There are trails, lots of them, many maintaining the features of the original terrain especially on the eastern section of the park. The Florida Canyon Trail can be difficult hiking in sections and virtually all of the paths are dirt and scrabble. Heat can be punishing there in the Summer. My two experiences have been in the mild but breezy first weeks of October when the Santa Ana winds roll in from the Great Basin. It is landscaped in portions, especially the cultivated cactus refuge at the edge of the canyon. Flowering cholla and prickly pear bring vibrant contrast to the frequently pale landscape, with their wine, ochres and yellow hued brilliance. There’s plentiful buckwheat also ranging across the dusty landscape. It blooms in pale red to maroon and ivory.

The other easily scalable hike is within the heart of the park in Palm Canyon. Commencing near the Japanese Friendship Garden, it contains 58 species of palm, is shaded, and teeming with pollinators: bees , monarch butterflies and western hummingbirds. Should you be overcome with a sudden onset of patience you’ll see them all. Like Central Park, all of this is in the center of a major city.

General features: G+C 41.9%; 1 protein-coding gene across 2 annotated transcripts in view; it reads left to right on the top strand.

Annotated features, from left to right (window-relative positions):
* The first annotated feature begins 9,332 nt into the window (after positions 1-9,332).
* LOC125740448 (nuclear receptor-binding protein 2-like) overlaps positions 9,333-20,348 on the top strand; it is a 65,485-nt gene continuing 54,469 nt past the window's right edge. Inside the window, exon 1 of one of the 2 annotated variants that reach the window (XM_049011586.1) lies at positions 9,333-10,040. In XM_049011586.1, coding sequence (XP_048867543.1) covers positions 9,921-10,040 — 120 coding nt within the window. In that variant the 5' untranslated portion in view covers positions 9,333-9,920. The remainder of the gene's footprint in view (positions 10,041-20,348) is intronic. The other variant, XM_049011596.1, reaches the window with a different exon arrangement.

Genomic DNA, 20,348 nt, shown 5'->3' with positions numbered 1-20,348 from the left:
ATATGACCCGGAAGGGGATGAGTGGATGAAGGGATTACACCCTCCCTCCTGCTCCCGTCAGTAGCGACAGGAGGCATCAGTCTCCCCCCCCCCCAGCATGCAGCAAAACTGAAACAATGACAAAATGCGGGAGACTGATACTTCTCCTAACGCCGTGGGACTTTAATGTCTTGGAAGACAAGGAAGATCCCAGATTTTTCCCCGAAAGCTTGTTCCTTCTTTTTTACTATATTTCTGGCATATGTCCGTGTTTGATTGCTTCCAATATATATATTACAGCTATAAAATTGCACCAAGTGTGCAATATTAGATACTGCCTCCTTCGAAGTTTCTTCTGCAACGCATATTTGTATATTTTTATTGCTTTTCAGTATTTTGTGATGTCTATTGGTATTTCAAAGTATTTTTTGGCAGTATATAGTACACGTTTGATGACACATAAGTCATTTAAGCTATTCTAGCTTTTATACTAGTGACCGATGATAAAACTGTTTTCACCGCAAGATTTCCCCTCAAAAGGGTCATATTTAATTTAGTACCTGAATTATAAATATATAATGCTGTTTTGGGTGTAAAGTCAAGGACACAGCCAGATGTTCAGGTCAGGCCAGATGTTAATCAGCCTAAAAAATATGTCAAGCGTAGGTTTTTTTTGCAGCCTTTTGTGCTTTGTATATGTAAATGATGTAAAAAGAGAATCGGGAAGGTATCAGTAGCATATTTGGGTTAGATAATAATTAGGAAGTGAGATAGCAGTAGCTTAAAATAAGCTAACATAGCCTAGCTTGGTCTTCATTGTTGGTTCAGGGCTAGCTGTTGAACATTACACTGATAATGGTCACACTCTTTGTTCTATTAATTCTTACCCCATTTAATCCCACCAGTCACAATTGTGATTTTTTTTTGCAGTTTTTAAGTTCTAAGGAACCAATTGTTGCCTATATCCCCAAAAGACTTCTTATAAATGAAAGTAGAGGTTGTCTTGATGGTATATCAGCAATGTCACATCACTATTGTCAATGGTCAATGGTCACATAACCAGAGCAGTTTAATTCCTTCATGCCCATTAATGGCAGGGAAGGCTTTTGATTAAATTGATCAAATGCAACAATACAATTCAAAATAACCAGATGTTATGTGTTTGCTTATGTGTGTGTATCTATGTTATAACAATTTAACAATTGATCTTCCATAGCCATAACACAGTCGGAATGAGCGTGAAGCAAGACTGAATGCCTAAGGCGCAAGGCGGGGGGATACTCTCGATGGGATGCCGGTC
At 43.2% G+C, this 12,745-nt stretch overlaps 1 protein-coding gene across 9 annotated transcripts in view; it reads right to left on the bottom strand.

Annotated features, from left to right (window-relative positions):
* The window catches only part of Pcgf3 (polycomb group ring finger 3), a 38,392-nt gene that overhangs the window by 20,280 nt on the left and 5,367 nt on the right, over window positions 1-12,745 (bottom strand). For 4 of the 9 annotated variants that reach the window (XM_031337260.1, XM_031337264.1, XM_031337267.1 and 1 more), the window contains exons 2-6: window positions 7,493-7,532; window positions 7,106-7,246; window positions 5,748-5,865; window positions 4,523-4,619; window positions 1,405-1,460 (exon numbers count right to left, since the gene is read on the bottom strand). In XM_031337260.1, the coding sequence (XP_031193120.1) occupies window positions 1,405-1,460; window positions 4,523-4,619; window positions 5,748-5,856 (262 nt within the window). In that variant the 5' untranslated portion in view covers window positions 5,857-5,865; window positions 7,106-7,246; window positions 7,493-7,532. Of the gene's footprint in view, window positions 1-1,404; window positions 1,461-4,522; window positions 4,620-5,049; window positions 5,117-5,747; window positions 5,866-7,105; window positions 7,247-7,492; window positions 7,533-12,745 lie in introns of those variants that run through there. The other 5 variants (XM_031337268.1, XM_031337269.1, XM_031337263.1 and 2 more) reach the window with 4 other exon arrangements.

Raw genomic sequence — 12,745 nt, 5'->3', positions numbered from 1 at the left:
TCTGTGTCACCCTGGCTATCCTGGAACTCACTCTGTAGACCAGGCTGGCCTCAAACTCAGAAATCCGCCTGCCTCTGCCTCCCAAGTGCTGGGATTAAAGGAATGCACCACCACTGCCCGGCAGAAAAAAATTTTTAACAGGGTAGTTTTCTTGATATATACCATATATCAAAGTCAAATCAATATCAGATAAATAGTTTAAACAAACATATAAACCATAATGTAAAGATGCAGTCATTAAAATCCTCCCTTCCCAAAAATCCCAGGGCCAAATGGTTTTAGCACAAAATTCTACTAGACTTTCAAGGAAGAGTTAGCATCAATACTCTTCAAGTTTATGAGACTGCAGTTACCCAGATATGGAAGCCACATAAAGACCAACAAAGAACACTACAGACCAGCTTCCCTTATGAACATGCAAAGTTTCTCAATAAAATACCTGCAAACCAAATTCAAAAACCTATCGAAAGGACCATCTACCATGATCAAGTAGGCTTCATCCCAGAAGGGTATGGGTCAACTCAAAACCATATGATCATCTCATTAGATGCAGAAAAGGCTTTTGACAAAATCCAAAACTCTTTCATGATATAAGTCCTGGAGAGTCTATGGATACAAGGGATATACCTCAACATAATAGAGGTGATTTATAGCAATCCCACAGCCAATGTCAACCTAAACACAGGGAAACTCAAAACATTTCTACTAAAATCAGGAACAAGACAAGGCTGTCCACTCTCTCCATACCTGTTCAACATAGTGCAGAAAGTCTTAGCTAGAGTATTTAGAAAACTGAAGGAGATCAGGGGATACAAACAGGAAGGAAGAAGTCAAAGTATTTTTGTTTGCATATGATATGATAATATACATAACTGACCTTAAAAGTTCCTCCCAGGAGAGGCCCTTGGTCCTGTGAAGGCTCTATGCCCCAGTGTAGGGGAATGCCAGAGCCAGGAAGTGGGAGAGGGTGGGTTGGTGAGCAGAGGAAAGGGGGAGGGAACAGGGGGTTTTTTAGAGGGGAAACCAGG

Wooden Water

One of the most stirring visions you’ll experience in a non-intoxicated state in the Palm Canyon is the sprawling rootwork of the Banyan-like Moreton Bay Figs. Imagine a mythic story where unseen powers transform a waterfall’s torrents into wood. (George R.R., are you listening?). Something like this happened in this canyon where roots cascade over a man-made stone and mortar wall. Others flow across rock and leaf-bedded slopes merging into the sunken ingress to the public trail.